According to Identity Theft Resource Center’s “2017 Annual Data Breach Review,” the total number of reported data breaches in 2017 topped 1,579, or 44.7% higher than 2016.
Hospitality organizations remain a top target with business organizations, including hospitality, retail, trade and utilities, accounting for 55% of reported breaches.
However, whether or not the number of data breaches is increasing is a matter of some debate.
ControlScan contends that data breaches are not necessarily happening more frequently, but with modern reporting requirements, the public hears about them more often.
Sarah Clark, principal at One World Identity (OWI) a consultancy focused on trust and the data economy, agrees with this assessment. In the era of transparency, there’s been a measured increased in the number of data breaches, she says.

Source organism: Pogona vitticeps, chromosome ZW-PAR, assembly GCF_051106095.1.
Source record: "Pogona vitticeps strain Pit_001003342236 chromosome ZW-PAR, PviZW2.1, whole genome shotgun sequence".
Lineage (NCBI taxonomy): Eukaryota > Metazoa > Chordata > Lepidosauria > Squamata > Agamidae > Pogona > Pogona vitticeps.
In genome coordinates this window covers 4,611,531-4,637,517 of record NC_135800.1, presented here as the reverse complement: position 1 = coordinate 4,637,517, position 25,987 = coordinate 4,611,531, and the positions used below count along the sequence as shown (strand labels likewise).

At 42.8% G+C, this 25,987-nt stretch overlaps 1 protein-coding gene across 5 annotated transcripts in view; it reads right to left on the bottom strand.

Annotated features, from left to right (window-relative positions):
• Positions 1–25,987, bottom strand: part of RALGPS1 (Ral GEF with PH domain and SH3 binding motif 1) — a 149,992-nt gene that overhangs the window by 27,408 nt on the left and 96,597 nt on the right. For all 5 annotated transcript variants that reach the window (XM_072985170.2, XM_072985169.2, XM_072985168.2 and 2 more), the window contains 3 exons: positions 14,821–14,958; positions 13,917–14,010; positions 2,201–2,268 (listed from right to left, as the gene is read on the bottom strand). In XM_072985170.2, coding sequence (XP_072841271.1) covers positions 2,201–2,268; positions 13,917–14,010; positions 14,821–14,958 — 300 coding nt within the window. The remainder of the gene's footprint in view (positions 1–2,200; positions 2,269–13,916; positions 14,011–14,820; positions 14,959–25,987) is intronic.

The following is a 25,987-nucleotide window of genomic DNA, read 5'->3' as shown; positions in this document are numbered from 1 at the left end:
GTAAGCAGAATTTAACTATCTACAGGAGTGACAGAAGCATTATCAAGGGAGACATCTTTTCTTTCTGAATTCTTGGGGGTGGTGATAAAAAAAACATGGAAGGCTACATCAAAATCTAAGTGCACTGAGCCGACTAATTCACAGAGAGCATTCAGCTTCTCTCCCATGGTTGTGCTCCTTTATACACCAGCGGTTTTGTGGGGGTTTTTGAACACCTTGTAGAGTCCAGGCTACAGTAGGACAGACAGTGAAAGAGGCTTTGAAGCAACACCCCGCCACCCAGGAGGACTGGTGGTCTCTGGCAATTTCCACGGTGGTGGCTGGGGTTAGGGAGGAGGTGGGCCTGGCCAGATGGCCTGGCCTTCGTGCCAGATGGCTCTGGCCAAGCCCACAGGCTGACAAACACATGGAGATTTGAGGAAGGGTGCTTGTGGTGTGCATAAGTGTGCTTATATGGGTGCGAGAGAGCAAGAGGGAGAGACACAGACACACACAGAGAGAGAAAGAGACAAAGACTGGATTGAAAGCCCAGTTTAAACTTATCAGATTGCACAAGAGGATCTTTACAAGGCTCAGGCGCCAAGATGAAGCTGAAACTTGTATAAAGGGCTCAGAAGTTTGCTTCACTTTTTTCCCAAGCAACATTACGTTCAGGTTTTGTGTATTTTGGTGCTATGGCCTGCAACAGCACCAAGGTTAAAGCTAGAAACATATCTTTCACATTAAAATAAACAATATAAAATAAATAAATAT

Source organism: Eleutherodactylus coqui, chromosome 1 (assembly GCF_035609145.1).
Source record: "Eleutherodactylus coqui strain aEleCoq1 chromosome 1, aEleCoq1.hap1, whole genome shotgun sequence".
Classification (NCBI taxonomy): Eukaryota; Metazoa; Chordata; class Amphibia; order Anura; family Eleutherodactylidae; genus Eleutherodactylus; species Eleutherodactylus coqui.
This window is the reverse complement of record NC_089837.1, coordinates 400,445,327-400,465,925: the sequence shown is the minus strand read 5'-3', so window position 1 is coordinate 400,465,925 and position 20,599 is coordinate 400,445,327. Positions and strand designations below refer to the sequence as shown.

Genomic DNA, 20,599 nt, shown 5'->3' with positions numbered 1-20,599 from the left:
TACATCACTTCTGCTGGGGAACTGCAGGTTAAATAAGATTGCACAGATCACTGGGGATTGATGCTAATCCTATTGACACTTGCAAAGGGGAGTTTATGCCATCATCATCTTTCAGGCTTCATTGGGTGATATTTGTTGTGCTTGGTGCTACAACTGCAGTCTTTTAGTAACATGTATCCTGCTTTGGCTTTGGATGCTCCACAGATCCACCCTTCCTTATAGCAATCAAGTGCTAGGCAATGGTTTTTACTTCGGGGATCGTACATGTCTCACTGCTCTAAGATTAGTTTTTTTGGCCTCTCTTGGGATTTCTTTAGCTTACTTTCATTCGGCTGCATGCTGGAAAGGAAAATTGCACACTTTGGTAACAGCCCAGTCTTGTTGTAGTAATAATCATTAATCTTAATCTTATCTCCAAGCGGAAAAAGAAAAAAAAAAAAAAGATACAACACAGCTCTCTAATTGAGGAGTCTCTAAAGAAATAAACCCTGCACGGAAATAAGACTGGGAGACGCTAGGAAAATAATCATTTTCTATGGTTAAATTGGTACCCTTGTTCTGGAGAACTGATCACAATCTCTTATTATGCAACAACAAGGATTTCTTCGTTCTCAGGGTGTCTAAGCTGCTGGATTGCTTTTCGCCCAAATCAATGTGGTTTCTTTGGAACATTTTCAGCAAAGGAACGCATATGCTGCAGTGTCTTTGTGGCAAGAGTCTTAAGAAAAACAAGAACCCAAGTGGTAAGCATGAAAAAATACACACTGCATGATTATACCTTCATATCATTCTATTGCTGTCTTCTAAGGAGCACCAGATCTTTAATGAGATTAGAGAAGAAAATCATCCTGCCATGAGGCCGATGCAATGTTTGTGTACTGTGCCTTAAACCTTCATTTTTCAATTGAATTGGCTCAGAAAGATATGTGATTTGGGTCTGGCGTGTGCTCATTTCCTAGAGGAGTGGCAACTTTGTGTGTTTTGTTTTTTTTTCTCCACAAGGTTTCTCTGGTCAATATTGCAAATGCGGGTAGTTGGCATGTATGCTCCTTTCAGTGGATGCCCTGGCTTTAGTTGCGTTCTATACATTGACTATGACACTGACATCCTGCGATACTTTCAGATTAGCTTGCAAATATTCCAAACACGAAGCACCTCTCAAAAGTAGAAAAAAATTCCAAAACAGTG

Sources interviewed by Hospitality Technology agree that more companies are disclosing when they are hacked. This is an about-face from a few years ago. Trustwave acknowledges that while in the past companies used to hide breach information, regulations now require disclosure.
Data breaches are not going away anytime soon, and in fact, are only expected to increase in number and in impact to the bottom line. Market analyst Juniper Research predicts data breaches will cost businesses more than $2 trillion by 2019, while research firm Cybersecurity Ventures estimates the cost at $6 trillion by 2021. Gartner Inc. forecasts enterprise security spending worldwide to top $96.3 billion this year, or an 8% uptick, thanks to increased regulations, awareness of emerging threats and increasingly digital business strategy.
Step One: Budget for Security